Relating to people with shared experiences can be key in overcoming drug addiction.
Carla Bugg, 59, of Huntsville, uses her life story as “an open book” to let other people know there is hope.
“I’ve been homeless. I’m a vet. I’ve been on drugs. I’ve been to prison,” said Bugg, who now holds a full-time job with a nonprofit organization whose sole mission is “to advocate, empower and collaborate” with those seeking recovery from addiction.
As the criminal justice services coordinator for R.O.S.S. (Recovery Organization of Support Specialists), Bugg manages staff members who provide peer support for incarcerated people with substance abuse disorders.
Every peer support specialist is a person in long-term recovery who has been drug-free for at least two years, provided references, completed 40 hours of coursework, and passed an exam to become certified by the state.
Telling her story lets other addicts know they are not alone.
Bugg, originally from Gadsden, joined the Alabama Air National Guard directly out of high school, and soon after transferred to the California Air National Guard.
She had smoked pot as a teenager but did not try other drugs until later.
While in the military, she was a victim of sexual trauma that she said played a part in her escalating drug use. She experimented with several other drugs and eventually started free-basing cocaine on a regular basis.
“They call it smoking rock, smoking crack, now,” said Bugg, who was honorably discharged from the military after six years because of her drug use.
Things got worse.
“I couldn’t seem to get it together,” she said. At age 29, Bugg was arrested and sentenced to 27 years in prison for conspiracy with intent to distribute drugs. “I did 20 years in prison.”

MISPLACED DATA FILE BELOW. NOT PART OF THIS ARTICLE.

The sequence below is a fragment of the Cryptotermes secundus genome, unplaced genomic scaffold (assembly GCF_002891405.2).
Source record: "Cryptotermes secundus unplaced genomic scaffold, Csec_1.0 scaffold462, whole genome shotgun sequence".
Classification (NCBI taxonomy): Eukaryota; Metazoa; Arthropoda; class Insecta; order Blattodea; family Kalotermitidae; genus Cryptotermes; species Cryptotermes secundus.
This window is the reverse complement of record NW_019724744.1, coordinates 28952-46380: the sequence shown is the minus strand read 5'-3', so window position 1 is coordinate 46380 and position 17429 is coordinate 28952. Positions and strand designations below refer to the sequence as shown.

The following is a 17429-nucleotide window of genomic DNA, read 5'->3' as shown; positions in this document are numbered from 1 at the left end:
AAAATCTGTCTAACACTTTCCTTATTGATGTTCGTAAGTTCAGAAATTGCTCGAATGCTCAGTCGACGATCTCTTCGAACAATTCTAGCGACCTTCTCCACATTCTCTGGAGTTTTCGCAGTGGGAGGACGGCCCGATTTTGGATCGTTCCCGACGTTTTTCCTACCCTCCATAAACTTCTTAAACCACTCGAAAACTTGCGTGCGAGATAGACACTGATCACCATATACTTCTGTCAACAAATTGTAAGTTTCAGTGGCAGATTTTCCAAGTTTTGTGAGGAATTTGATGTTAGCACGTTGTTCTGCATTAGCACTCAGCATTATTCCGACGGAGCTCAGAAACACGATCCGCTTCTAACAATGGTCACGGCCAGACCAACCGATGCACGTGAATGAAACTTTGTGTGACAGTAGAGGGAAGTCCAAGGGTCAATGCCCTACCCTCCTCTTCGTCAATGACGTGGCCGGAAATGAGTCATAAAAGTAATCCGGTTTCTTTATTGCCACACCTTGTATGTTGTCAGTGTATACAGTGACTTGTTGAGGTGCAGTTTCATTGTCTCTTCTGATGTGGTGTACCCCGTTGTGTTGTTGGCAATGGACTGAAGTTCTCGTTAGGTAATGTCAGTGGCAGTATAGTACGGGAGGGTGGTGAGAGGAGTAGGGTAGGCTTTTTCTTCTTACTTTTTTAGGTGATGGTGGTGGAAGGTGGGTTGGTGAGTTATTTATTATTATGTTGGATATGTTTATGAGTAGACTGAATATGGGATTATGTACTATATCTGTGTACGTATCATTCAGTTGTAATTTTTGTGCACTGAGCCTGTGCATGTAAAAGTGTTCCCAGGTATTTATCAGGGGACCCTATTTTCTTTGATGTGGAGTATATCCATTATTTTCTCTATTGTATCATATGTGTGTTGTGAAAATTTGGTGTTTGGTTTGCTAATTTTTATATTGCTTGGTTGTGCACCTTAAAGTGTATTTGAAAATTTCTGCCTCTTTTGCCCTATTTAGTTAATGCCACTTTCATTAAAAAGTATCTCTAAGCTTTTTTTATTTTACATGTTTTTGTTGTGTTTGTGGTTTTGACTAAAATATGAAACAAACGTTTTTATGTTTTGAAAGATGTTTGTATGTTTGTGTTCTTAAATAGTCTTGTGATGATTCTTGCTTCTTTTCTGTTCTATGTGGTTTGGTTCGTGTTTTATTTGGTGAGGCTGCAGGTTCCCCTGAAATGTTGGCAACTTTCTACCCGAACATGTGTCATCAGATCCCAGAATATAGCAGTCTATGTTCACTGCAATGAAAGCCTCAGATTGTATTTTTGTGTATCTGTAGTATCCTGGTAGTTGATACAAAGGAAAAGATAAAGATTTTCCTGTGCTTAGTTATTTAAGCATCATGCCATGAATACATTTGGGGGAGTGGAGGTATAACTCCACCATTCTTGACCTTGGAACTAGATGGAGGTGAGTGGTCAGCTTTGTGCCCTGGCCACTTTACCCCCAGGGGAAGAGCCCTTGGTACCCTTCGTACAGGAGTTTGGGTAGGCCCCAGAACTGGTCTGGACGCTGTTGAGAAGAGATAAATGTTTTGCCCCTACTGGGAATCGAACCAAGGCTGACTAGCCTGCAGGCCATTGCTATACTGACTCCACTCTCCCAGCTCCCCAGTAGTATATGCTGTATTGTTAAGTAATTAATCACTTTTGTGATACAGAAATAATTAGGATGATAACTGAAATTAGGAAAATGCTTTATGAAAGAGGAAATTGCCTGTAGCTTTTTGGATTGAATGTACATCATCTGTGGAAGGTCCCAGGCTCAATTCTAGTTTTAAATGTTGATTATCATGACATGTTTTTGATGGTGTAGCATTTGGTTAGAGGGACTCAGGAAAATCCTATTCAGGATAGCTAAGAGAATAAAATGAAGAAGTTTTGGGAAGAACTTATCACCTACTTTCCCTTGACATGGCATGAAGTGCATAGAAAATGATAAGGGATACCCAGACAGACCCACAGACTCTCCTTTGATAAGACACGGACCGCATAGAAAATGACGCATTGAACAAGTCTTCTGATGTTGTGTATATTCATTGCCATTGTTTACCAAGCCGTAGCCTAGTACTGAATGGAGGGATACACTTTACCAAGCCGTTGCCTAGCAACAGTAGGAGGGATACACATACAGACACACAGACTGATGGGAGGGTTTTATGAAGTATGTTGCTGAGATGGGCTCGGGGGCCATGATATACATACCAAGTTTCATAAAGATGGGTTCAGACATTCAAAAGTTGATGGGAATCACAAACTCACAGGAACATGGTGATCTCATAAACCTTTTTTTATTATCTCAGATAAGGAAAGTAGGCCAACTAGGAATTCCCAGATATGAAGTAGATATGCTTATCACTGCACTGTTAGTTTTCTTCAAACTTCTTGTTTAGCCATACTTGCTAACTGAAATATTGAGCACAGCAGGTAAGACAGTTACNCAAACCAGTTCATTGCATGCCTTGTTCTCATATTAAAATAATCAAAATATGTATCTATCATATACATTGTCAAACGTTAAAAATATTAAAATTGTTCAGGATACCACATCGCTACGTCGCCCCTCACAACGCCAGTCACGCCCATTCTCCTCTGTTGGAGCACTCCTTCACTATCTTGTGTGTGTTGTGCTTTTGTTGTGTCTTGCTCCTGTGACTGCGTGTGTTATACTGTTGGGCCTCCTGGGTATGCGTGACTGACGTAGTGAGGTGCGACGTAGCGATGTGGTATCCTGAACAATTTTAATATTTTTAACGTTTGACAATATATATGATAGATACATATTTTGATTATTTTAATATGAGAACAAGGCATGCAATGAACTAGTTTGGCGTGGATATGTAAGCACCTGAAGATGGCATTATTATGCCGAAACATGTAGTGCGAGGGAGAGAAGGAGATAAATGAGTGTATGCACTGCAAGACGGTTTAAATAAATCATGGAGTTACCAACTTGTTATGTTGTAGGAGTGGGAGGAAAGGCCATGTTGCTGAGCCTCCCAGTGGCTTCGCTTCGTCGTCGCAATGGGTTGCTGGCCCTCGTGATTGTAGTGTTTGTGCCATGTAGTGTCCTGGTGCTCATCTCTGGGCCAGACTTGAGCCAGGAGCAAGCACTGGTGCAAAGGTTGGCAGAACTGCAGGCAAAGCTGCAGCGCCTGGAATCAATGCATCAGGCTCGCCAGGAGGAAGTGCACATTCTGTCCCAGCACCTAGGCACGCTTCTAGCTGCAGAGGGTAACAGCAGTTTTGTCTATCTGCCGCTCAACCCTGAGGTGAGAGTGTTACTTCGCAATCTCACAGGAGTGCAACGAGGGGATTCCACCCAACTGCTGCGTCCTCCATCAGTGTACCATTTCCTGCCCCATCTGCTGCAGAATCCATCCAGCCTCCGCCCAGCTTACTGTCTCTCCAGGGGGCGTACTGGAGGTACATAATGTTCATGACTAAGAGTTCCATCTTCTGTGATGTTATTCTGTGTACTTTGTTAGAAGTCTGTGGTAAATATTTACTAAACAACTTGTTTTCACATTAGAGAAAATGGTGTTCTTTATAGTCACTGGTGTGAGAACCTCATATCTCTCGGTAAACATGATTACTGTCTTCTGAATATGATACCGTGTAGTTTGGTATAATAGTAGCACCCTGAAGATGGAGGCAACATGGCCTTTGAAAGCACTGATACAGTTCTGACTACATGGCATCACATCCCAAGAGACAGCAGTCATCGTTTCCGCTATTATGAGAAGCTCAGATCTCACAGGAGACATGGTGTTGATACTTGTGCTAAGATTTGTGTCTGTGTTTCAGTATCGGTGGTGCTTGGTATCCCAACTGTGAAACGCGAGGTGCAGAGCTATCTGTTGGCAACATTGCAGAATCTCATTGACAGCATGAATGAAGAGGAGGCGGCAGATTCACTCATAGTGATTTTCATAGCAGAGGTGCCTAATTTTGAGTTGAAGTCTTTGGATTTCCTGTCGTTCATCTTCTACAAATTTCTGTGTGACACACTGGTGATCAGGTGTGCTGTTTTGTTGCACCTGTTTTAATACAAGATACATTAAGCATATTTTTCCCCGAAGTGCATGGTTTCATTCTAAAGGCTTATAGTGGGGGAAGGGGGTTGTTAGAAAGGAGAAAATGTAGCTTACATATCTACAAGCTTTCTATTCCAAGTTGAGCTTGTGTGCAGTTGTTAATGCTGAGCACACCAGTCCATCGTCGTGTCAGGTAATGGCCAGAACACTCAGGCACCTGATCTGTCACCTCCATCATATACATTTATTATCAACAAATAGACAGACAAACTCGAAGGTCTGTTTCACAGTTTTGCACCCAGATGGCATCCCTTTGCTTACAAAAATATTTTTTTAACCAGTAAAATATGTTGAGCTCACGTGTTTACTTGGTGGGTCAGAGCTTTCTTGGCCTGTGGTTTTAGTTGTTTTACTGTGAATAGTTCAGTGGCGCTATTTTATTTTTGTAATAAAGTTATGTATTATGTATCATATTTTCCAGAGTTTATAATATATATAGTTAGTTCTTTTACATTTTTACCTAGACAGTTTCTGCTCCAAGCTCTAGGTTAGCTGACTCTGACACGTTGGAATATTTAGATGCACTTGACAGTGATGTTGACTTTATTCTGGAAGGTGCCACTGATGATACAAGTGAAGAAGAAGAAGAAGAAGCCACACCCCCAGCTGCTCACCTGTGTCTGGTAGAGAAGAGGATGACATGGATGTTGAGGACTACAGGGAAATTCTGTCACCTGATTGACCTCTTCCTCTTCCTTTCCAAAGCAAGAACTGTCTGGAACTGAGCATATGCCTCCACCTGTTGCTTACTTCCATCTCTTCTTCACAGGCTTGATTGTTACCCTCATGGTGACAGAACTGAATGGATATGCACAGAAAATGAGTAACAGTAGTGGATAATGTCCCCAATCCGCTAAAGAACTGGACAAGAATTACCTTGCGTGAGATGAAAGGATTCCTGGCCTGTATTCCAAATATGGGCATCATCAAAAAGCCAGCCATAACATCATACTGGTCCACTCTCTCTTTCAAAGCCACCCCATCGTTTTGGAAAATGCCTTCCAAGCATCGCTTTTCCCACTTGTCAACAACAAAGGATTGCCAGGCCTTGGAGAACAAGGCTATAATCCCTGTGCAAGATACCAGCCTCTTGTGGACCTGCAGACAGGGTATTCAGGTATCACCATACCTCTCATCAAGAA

While incarcerated, “I prayed a lot,” Bugg said. “That God would create a job for me, in purpose and on purpose.”
She was introduced to the concept of peer support and after her release from prison, was among the first 50 people certified in Alabama as a recovery support specialist.
Her job as outreach specialist for Jobs for Veterans brought her to Huntsville. In that role, “I combed the streets looking for homeless vets and we found jobs for them,” Bugg said.
When funding ran out, she began working for R.O.S.S. as a peer support specialist, and in 2019, started her current job.
She now finds joy in her five grown children and their children. Her youngest child was a newborn when she went to prison.
“The last one was a month old,” Bugg said. “I came home, and he was a 20-year-old man.”
It’s just one of the many things she can’t take back. But she continues to move forward.
“My message is to never give up,” she said. “To embrace the good and the bad and the ugly because it all works together. If you find your purpose, you can find your life.”
For more information on R.O.S.S., visit ross4u.org.